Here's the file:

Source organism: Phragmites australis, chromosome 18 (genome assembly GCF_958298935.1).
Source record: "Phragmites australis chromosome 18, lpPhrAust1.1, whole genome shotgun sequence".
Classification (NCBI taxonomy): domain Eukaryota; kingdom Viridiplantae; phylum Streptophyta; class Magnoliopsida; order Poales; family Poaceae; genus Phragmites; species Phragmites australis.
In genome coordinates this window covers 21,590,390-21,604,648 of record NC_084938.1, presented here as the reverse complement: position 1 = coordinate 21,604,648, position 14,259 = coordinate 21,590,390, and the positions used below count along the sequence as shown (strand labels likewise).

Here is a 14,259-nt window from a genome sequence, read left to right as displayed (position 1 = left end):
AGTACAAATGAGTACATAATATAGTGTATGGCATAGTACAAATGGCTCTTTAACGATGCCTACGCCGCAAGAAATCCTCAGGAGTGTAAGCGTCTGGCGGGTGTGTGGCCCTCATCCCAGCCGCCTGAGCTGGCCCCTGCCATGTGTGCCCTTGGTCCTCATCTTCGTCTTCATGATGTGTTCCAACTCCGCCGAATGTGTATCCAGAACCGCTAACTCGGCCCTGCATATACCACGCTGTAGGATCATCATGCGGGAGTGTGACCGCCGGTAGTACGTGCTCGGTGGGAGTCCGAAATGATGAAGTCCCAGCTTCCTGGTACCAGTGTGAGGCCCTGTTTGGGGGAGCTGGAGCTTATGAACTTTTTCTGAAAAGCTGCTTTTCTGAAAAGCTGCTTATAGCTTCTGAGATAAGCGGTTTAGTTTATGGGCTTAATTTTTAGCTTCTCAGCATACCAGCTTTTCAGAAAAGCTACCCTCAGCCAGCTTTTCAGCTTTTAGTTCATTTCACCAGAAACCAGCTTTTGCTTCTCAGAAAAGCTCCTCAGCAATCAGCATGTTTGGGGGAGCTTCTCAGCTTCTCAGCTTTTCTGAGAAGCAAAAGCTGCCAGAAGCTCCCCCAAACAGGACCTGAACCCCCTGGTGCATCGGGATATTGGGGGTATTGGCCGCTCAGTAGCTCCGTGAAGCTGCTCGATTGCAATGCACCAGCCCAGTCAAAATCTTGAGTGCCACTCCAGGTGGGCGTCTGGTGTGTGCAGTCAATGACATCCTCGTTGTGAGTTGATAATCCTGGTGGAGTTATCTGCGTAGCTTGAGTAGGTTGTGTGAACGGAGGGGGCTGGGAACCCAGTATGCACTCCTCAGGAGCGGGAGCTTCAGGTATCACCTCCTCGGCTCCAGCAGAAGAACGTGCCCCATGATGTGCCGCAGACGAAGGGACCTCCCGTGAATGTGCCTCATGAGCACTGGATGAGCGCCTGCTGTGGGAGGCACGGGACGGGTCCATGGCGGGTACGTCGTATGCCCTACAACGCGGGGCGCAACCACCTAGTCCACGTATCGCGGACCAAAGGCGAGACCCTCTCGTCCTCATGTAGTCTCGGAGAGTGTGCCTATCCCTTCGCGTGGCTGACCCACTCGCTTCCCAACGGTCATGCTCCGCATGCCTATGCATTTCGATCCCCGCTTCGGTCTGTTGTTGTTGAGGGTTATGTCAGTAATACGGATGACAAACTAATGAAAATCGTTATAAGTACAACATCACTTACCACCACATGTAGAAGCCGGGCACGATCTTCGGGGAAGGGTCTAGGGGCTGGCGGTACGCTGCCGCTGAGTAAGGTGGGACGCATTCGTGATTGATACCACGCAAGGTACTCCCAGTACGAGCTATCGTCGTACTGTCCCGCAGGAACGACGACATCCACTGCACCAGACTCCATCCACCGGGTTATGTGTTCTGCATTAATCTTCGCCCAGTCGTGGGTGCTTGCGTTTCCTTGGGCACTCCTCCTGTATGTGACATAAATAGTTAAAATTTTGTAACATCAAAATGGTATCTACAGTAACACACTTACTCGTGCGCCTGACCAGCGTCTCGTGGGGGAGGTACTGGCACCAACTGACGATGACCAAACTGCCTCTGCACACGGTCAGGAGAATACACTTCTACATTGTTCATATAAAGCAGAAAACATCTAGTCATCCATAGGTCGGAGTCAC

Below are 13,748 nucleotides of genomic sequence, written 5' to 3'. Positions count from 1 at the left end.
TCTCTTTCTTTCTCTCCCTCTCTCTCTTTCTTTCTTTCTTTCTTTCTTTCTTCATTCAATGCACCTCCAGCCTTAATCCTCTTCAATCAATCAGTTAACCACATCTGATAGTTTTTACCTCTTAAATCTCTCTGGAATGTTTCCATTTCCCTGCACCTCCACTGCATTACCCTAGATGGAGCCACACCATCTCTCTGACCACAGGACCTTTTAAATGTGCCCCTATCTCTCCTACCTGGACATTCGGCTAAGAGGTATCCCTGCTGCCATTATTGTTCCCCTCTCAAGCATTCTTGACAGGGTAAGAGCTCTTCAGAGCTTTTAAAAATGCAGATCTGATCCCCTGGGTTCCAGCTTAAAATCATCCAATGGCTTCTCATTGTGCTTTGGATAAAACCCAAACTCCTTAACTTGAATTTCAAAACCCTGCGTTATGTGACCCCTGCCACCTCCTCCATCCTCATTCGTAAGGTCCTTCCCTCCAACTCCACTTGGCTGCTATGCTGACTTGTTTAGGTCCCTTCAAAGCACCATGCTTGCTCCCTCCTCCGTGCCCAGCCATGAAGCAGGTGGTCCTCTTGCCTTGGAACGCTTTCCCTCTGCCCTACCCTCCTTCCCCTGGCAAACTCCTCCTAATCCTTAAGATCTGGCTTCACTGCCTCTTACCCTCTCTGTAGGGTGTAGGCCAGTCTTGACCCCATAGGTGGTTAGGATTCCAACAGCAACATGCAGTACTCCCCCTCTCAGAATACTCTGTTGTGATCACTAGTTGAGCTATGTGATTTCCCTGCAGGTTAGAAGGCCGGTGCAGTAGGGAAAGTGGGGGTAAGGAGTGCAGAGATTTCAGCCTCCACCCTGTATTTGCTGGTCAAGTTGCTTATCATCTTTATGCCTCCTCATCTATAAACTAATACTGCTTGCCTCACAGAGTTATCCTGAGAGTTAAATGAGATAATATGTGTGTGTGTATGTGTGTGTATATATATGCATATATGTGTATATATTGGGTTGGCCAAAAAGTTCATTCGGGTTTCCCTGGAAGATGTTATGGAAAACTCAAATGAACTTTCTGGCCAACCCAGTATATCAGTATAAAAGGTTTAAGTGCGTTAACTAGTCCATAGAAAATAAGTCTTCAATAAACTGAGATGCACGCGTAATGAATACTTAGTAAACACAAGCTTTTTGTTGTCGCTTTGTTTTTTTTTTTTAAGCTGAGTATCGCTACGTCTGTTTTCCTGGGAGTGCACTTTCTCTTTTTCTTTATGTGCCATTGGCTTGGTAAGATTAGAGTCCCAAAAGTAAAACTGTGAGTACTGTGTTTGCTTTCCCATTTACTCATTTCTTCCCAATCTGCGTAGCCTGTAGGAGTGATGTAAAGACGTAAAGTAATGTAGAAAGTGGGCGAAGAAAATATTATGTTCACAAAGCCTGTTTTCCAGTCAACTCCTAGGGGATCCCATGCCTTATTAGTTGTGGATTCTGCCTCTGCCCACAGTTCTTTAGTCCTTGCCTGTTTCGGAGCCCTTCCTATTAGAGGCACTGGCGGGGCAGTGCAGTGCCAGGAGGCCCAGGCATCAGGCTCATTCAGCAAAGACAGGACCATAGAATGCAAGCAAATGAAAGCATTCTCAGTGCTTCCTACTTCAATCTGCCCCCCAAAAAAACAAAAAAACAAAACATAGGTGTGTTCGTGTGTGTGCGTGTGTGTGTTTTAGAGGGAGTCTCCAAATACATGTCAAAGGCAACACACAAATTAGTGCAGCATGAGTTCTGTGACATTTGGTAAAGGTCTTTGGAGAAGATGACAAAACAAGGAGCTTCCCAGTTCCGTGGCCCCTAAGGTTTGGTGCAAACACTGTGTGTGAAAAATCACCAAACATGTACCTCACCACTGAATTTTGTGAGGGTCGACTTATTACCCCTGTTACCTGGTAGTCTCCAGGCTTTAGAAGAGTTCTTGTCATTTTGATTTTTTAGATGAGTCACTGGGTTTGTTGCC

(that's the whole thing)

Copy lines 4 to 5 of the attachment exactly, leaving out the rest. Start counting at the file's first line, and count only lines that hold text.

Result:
In genome coordinates this window covers 21,590,390-21,604,648 of record NC_084938.1, presented here as the reverse complement: position 1 = coordinate 21,604,648, position 14,259 = coordinate 21,590,390, and the positions used below count along the sequence as shown (strand labels likewise).

Here is a 14,259-nt window from a genome sequence, read left to right as displayed (position 1 = left end):